Bud Brews Mediocrity

Today's first-quarter results from Anheuser-Busch (NYSE: BUD  ) are a lot like Bud Light: slightly disappointing, but inoffensive and reliable. The company performed well domestically in the face of raw-material cost inflation, but trouble at Grupo Modelo -- the maker of Corona, of which A-B owns 50% -- put a dent in the American brewer's bottom line.

Net revenue grew 6.2% compared with a year ago, and operating margins held steady at 18.6%. As I said, inoffensive. The disappointing part came from south of the border. Grupo Modelo struggled with commodity and operating costs, which led to a 21% decrease in equity income and a slight decline in net income. Excluding a one-time charge, equity income fell almost 32%. And that's no small matter, because equity income makes up more than a quarter of A-B's net income. Although I think results at Modelo will improve, it's hard to imagine A-B's stock price moving in a positive direction with its main growth engine disabled.

Diluted earnings per share grew 6%, but investors should look at this result closely. It came as the company gulped down its own shares through buybacks. Shares outstanding decreased by almost 7% compared with a year ago. I know, investors love buybacks. I'm one of them. But this game has a limited life.

The company has aggressively increased its debt level over the past few years and used the bulk of the proceeds to reduce shares outstanding. Since the fourth quarter of 2005, total debt has increased from $7.9 billion and now stands at $9.3 billion. True, diluted shares outstanding have decreased by more than 8% over this time, but the effects aren't that notable. Over the past two years, net income has grown 10.1% annually, and the share repurchased boosted the per-share figure up just 2%, to 12% annual growth.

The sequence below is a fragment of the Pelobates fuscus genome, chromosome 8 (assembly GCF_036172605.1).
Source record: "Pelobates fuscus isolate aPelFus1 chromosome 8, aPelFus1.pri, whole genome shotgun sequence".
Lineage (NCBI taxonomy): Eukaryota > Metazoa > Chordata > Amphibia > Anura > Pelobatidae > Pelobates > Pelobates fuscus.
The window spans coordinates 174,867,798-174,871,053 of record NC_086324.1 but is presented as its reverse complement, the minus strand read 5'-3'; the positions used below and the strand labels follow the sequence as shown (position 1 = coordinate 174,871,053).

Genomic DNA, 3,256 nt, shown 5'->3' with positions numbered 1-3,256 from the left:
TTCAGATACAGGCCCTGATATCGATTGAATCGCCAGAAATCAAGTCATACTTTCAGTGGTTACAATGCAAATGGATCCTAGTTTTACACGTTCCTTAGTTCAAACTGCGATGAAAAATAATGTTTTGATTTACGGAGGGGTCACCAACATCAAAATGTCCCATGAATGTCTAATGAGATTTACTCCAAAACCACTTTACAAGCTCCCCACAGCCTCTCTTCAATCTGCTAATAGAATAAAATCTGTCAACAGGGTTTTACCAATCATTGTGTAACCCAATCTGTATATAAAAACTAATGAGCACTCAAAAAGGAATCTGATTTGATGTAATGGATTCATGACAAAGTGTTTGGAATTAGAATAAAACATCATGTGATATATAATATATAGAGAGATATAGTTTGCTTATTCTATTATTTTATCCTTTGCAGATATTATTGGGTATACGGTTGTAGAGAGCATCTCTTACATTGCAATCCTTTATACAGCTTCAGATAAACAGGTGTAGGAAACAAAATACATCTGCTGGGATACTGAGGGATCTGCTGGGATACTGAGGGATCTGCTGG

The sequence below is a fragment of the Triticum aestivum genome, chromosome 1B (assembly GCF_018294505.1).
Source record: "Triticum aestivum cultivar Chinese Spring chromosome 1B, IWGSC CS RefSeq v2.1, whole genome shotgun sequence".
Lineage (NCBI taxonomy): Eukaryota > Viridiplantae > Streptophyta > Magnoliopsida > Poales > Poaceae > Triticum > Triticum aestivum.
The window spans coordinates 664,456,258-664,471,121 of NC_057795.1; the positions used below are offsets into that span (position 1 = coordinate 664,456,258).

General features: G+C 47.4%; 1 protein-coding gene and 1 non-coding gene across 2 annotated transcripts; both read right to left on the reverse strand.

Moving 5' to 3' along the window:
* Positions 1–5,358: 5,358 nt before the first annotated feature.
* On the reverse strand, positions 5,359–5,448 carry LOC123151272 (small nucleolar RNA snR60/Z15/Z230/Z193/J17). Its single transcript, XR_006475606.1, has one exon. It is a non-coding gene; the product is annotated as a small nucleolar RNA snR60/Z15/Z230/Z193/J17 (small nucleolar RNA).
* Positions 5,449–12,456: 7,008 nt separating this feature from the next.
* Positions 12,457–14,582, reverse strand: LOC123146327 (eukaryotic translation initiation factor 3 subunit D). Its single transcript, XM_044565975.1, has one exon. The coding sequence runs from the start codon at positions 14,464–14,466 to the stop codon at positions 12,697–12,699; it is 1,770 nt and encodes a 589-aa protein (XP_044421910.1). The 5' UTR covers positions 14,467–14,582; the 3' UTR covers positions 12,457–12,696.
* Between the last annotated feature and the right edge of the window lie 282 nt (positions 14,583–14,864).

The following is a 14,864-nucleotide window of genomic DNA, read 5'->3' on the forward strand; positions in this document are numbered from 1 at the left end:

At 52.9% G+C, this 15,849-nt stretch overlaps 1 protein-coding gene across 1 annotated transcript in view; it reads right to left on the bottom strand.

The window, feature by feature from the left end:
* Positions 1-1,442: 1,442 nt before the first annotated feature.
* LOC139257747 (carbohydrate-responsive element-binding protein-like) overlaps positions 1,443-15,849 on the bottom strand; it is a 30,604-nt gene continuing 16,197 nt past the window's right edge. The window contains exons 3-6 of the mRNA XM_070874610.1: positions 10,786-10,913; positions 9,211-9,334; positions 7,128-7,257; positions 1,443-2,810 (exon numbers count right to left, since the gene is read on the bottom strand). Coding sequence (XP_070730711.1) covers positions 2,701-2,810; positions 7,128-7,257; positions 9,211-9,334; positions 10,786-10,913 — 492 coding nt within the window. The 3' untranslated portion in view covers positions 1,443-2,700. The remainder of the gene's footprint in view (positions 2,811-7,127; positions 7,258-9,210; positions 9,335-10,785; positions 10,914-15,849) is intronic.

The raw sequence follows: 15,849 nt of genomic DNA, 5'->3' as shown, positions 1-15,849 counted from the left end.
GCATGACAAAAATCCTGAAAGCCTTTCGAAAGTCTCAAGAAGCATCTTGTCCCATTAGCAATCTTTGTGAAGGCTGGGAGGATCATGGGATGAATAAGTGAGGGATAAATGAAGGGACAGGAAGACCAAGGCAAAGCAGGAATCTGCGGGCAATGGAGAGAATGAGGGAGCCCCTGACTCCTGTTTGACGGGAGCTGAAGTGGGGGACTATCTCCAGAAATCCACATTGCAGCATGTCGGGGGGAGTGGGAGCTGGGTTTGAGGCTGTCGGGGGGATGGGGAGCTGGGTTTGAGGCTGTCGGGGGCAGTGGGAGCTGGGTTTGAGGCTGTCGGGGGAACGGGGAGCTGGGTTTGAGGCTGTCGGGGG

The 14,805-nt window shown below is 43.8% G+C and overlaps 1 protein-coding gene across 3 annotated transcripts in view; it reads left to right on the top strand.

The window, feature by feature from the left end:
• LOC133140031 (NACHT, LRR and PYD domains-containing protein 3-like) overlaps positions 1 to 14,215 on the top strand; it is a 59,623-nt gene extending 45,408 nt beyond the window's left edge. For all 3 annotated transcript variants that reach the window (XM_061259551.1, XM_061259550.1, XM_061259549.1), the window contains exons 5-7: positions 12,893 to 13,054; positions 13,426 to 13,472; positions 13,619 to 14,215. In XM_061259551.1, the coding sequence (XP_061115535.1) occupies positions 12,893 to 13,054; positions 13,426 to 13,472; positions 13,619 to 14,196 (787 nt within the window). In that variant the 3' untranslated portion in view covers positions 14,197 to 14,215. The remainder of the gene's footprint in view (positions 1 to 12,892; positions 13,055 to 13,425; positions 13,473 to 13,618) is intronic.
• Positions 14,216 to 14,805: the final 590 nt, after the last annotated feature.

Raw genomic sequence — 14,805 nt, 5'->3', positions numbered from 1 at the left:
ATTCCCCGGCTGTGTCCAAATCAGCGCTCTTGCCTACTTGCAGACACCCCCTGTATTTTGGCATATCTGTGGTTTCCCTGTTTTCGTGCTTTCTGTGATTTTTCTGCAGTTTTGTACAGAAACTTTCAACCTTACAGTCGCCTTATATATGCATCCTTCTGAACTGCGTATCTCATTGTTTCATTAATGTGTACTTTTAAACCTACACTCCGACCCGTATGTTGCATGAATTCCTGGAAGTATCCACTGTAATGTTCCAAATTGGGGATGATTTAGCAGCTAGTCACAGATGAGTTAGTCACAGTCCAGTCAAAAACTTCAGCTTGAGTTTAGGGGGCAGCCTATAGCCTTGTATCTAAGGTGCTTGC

When the company finds itself no longer able to pull the debt lever to boost earnings per share, investors will probably face a minuscule EPS growth outlook. Maybe then the company will decide to team up with perennially rumored suitor InBev.

All of this news makes it hard for me to get excited about Anheuser-Busch's prospects. The dividend yield is decent at about 2.7%, and the core business is steady, but the competition is tough nowadays. More importantly, trends in the beer market don't look all that favorable toward the type of brew Anheuser-Busch is known for creating. Craft beers seem to be the source of growth in the beer market.

Investors looking to get involved in the domestic beer world would be better served to look at Molson Coors (NYSE: TAP  ) , which is entering into a joint venture with SABMiller, assuming antitrust forces don't quash the deal. Though they all face a bleak commodity cost outlook, the Miller-Coors joint venture would benefit from cost savings that A-B investors took for granted years ago.

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